Paul van Reyk has donated sperm to more than a dozen women. Photo: Insight, SBS
I don’t ever recall wanting to have children. I never had pressure from my family to have children. But here I am with six children I know of and perhaps as many as another dozen I know nothing about – all through private sperm donation.
The first donation was the most straightforward. Dianne and I had been in a relationship years before. Early in that relationship it was clear that heterosexuality wasn’t for me. We remained friends and agreed that when Diane wanted to have a child she could ask me to be the father. By the time she did, I was in a long-term gay relationship; having sex would have been unnecessarily complicating. So I ‘donated’. Mary has always known me, and relates to me as her biological father, and I see her and relate to her as my daughter. In Mary’s early years I took an active role in parenting her.
Soon after I began donating to Dianne, I was asked by Louise and Margaret, a lesbian couple I knew, if I would be their donor. At the time, lesbians could not access donor insemination clinics. I was a politically active gay man and saw this as wrong, so I agreed to donate. They decided that they wanted the child to know and have contact with their father and I agreed. Dianne also wanted Mary to know her brother, Raj, and so began our extended family. Some years later, Louise and Margaret asked me to donate again, and I did. Jesse is son number two. Both see me as their father and call me Dad and I see them as my sons, though I have had virtually no part in their day-to-day parenting.
Alexis Rosenberg is Paul van Ryke's biological daughter. Photo: Insight, SBS
In between Raj and Jesse, my work friends Kerry and Simon had also asked me to be their donor because Simon was infertile. They did not want to go through a clinic either. By this time, I had grown to love Mary and Raj and having children had become unexpectedly satisfying. So I agreed. Alexis has always known me as her sperm donor not her Dad. I have had no part in her parenting. She does, however, see my other children as her sisters and brothers.
Many years later Bronwyn, a single woman I was friends with, also wanted a child. An arrangement she made with a friend fell through so I donated instead. Arlo is the last of my children. I see a lot of him as I did with Mary. He calls me Dad.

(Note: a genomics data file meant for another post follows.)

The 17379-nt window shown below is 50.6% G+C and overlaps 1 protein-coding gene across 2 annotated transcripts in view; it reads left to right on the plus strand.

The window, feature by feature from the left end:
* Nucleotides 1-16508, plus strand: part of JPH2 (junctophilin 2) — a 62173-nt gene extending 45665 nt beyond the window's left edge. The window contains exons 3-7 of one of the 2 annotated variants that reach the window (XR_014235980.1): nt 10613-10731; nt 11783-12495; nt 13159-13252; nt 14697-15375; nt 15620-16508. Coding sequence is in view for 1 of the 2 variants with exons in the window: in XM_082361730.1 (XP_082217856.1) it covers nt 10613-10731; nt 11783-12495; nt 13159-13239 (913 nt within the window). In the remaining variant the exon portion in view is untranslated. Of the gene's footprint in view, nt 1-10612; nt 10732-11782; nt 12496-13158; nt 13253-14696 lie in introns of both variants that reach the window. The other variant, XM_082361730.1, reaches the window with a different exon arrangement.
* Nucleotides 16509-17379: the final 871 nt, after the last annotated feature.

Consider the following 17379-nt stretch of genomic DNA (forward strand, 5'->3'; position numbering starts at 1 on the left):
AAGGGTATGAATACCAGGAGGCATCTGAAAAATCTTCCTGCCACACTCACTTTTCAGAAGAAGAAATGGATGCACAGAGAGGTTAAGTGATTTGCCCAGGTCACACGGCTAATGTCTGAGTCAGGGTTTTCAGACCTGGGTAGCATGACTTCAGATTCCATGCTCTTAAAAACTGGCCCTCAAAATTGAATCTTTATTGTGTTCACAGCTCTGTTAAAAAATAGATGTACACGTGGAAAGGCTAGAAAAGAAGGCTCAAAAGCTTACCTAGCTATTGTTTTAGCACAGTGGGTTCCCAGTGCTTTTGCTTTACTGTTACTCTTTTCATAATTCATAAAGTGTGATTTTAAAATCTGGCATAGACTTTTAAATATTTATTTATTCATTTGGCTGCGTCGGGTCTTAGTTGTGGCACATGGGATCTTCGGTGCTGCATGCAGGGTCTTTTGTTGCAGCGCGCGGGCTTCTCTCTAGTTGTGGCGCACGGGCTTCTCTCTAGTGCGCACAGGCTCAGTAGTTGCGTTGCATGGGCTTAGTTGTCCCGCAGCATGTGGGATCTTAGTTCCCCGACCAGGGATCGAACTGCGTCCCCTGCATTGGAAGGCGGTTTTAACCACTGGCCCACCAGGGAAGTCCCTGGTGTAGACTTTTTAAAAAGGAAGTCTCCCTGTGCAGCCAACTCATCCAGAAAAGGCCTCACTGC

I think the extended family that I, my known children and their parent(s) form has been a success because we all chose to be open from the start with our children about our complex and different relationships as biological and social parents, taking it a step at a time, protecting them when that was needed, but never keeping from them information about their background. The children have been allowed to form whatever relationship they want with me as they have grown; sometimes coming closer, sometimes being less close.
Back when I was donating to Margaret and Louise, I also donated to a number of other lesbians and single heterosexual women. In all but one of these arrangements my role was strictly as a donor. Do any children born from those other donations have the right to know who I am and to contact me?
I don’t know if their mothers have told them they are donor children. I hope they have. I hope that the children have been raised in loving supportive families that have given them a strong enough sense of self not to need to know anything about the man who a long time ago gave their mothers sperm through which they were conceived.
But do they have the right to know me though that was never part of the agreement about their conception? The question has to be put because there is discussion currently about whether children born from anonymous donations made to fertility clinics should have the right to know who their donor was. The discussion comes about because there has been a radical shift in the way we view the rights of adopted children and the children of the stolen generation. I absolutely support the right of these children to know and seek out their parents. In their case, separation from their parent(s) was under duress or coercion and not through an agreement willingly and transparently entered into.
My case is different. So is that of the men who donated to fertility clinics. I don’t have problems with children born from anonymous donations knowing information about their biological male parent. I do have problems with making it their right to have that man’s contact information. It’s a question of balancing the child’s right and the right of the donor, who, to be blunt about it, was nothing more than a service provider.
Paul van Reyk is a guest on SBS's Insight program tonight, 8.30pm on SBS ONE, which explores sperm donation and asks whose rights should prevail – those of the donor or the donor conceived child. Host Jenny Brockie speaks to donor-conceived people about why they do – or don’t – want to find their biological parents, and she speaks to donors whose perspectives have changed over time.